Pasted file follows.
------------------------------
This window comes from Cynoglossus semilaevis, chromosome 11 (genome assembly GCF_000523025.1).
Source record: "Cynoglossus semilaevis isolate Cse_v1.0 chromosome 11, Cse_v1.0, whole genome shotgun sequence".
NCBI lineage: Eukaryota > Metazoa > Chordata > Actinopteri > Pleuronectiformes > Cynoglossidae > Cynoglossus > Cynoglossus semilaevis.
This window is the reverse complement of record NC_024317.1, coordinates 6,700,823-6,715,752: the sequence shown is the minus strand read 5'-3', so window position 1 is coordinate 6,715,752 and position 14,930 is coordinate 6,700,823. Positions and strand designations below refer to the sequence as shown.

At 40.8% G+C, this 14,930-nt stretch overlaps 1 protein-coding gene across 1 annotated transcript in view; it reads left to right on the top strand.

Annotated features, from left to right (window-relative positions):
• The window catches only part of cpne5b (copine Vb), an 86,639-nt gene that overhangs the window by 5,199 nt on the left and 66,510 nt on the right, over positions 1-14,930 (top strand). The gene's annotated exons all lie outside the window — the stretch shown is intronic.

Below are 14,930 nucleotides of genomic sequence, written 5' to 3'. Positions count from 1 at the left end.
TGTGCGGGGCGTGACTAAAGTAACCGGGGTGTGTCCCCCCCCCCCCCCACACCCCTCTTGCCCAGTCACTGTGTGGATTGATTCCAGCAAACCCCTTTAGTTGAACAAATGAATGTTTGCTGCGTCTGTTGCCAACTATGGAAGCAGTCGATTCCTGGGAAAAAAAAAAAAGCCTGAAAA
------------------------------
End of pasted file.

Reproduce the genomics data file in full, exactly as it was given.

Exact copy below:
This window comes from Cynoglossus semilaevis, chromosome 11 (genome assembly GCF_000523025.1).
Source record: "Cynoglossus semilaevis isolate Cse_v1.0 chromosome 11, Cse_v1.0, whole genome shotgun sequence".
NCBI lineage: Eukaryota > Metazoa > Chordata > Actinopteri > Pleuronectiformes > Cynoglossidae > Cynoglossus > Cynoglossus semilaevis.
This window is the reverse complement of record NC_024317.1, coordinates 6,700,823-6,715,752: the sequence shown is the minus strand read 5'-3', so window position 1 is coordinate 6,715,752 and position 14,930 is coordinate 6,700,823. Positions and strand designations below refer to the sequence as shown.

At 40.8% G+C, this 14,930-nt stretch overlaps 1 protein-coding gene across 1 annotated transcript in view; it reads left to right on the top strand.

Annotated features, from left to right (window-relative positions):
• The window catches only part of cpne5b (copine Vb), an 86,639-nt gene that overhangs the window by 5,199 nt on the left and 66,510 nt on the right, over positions 1-14,930 (top strand). The gene's annotated exons all lie outside the window — the stretch shown is intronic.

Below are 14,930 nucleotides of genomic sequence, written 5' to 3'. Positions count from 1 at the left end.
TGTGCGGGGCGTGACTAAAGTAACCGGGGTGTGTCCCCCCCCCCCCCCACACCCCTCTTGCCCAGTCACTGTGTGGATTGATTCCAGCAAACCCCTTTAGTTGAACAAATGAATGTTTGCTGCGTCTGTTGCCAACTATGGAAGCAGTCGATTCCTGGGAAAAAAAAAAAAGCCTGAAAA